(a news item in the Times of India on September 9)

Thursday, September 1, 2011


Some Random thoughts

It has been often observed that, with reference to reservation and other related issues of empowerment of the socially weaker sections of the society, an argument of due weightage to merit is given. Yes, to my mind, merit shall be recognized and rewarded. But merit gets meaning only when the level playing ground is available to all. Otherwise the merit remains a one sided attribute. The purpose of this write up is not to dwell on the issue of merit but to indicate the findings of a cursory case study in which it has been found that merit and opportunity are co-related. We Indians, particularly those of us who talk of merit, should think that how many Nobel Prizes and how many inventions and patents, our fellow Indians living in India, have bagged over the years? The so called merit suddenly disappears in the international arena.

The case in study is the game of cricket in India and the dalits. The population of the SCs & STs in India comes to around 25 % of the 1.2 billion of India’s total. The SCs alone are more than 166 million. How many dalits could make to the national level in cricket which is the most popular game in India? I tried to check the information. The Wikipedia mentioned about Patwankar Baloo and Shivram brothers of Gujrat in the early twenties century. Vinod Kambli made it the national and international level in the contemporary times. My knowledge and information is limited in this regard. I could un-surface two more names from the dalits of Punjab in the field of class one cricket in India. Amarjit Kaypee is a recognized and acclaimed player of the 90s. But could not make it to the national level. Chander Kanta Ahir (now Kaul) is yet another player who could make it to the top and captained the Indian Women Team in the international games more than once. It is just chance and I am proud of the fact that I happen know families of both Amarjit and Chander Kanta. Amarjit is the brother of Mohinder Singh Kaypee, Member of Parliament representing Jalandhar in the Lok Sabha and son of Darshan Singh Kaypee, a popular politician. Chander Kanta is the worthy daughter of my old acquaintances Harbans, her father, who himself was athlete of standing and her grandfather Munshi Ram who was a contemporary and fellow small businessman of my father and grandfather in Bootan Mandi, a famous leather market of Jalandhar. India is a big country and 25% of the people generally should have a good share in the things Indian. But, unfortunately, it is not so as we harp on lop-sided merit rather than equal opportunity and empowerment of the weaker sections.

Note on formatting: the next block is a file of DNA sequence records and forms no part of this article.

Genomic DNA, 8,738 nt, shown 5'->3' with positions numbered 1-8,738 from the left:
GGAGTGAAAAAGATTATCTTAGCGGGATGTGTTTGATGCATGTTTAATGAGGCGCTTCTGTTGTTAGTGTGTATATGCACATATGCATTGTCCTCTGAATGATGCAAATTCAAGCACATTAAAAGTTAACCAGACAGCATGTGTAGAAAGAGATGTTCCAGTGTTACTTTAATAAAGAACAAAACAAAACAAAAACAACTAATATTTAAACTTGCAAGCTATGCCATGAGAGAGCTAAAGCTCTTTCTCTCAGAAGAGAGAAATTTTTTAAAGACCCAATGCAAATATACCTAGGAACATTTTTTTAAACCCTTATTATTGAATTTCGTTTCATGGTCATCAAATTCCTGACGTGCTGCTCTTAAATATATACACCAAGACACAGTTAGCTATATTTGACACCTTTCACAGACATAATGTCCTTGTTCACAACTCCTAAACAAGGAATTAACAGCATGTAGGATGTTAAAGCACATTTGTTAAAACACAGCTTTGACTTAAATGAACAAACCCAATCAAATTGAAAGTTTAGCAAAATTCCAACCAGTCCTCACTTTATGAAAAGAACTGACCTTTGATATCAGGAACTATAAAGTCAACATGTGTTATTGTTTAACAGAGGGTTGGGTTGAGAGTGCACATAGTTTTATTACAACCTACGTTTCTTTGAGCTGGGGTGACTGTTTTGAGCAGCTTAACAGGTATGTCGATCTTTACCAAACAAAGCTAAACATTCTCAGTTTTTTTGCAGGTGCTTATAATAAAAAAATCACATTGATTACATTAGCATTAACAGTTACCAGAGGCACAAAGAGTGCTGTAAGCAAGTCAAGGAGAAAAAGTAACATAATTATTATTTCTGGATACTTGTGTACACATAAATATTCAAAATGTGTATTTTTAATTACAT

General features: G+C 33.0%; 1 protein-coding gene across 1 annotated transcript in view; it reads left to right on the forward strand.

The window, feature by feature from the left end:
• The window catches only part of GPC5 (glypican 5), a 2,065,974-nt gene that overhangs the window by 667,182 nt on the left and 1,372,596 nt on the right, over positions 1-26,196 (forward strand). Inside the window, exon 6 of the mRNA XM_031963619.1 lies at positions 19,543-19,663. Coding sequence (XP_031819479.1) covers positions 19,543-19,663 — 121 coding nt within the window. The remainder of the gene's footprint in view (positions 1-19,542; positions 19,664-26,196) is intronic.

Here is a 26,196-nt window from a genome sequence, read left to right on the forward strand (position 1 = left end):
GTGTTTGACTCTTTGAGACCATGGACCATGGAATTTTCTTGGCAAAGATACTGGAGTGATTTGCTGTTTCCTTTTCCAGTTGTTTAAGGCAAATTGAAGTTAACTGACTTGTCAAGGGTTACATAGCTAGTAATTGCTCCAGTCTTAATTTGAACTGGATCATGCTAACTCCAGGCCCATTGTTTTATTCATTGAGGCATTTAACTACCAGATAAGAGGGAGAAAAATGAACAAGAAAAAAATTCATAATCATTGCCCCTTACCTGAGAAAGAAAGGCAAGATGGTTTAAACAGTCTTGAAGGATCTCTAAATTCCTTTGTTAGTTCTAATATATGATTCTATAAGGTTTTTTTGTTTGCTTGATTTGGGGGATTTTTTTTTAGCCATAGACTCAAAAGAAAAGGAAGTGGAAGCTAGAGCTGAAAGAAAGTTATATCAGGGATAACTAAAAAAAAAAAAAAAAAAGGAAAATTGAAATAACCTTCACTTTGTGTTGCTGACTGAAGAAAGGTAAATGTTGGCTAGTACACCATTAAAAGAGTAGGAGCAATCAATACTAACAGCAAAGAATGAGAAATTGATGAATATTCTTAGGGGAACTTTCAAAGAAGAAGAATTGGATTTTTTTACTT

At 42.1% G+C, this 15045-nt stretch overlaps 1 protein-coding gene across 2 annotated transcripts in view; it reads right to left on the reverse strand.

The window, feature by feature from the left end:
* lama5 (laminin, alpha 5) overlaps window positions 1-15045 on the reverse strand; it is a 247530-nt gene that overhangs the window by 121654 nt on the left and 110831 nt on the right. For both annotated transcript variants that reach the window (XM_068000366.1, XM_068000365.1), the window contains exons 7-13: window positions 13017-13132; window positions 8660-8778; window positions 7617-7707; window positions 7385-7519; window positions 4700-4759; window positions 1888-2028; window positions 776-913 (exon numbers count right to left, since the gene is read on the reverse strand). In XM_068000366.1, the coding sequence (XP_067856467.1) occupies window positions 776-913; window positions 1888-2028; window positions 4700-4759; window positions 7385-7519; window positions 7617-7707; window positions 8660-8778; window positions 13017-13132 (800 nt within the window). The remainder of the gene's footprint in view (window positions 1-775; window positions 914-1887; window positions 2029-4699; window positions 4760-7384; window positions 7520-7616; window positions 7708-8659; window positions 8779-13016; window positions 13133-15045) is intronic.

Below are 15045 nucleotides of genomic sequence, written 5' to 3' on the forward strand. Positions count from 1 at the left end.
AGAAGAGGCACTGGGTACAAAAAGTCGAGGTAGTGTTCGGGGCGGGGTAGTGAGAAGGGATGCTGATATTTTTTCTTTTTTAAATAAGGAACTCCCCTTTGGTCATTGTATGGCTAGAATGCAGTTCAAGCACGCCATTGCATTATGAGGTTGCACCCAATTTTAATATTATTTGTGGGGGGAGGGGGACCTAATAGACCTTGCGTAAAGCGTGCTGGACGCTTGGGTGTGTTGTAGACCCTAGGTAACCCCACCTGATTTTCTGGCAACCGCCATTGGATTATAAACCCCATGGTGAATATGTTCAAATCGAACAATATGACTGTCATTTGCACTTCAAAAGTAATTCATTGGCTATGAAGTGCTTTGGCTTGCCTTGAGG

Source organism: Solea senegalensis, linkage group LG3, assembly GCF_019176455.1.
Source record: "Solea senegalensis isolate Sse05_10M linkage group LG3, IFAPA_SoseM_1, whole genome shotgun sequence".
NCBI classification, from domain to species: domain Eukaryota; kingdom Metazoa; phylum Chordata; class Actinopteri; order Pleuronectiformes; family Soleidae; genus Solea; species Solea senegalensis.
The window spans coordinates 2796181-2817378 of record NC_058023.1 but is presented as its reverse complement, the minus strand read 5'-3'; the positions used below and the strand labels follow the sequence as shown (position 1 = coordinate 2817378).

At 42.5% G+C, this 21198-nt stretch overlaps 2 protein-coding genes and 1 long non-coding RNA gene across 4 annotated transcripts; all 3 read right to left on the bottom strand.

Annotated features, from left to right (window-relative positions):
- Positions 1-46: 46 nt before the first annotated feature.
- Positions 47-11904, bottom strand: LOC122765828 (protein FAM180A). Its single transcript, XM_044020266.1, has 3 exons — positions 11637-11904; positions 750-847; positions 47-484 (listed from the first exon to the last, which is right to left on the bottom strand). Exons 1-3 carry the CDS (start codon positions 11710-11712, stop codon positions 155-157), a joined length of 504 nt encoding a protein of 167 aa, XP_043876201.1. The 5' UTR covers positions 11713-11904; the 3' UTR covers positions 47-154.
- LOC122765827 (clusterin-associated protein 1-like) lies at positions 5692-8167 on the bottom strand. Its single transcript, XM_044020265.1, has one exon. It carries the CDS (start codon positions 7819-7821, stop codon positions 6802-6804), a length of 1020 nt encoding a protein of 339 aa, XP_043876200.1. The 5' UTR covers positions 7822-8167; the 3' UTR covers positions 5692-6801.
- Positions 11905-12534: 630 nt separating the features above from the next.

Let me elaborate it further as to what is equation between merit and opportunity. Of late, many of the socially backward dalits of India have gone to developed countries of Europe and the USA etc. I think they really made a dent in improving their lot as they get fair deal and opportunity. I don’t have detailed information on the subject. But I have information and knowledge of some of the young people of my immediate family who have excelled in the game of cricket which was not possible in India given their social and economic background. Satish Kaul son of my wife Vidya’s brother Hussan Lal in Vienna (Austria) was born in India in village Nawan Pind near Nakodar. He went to Vienna to join his father about ten years before. He is, by now, one of the leading player in the Austrian national cricket team as an all-rounder. Satish had interest in the game even in India but there was no fair opportunity. Only the opportunity has brought out merit in him. Deepak Samra is the son of my sister Maya in Vienna again. He also plays cricket with distinction in various Austrian clubs. He was also born and brought up in Talwan and Deol Nagar in Jalandhar in his initial years before joining his father Manohar Lal about a decade ago. Yet another up-coming youngman is Sukhy Hira son -in –law of my wife’s brother Hussan Lal in Vienna. Sukhy also plays for well-appointed cricket clubs in Vienna. All the three of them are close friends with each other. I wish they come and play in India with their Indian counterparts and demonstrate that given the opportunity merit could be attained. There is enough to learn.

अपना मुकद्दर आप बनाते हैं अहले दिल;
हम वोह नहीं जीने जमाना बना गया !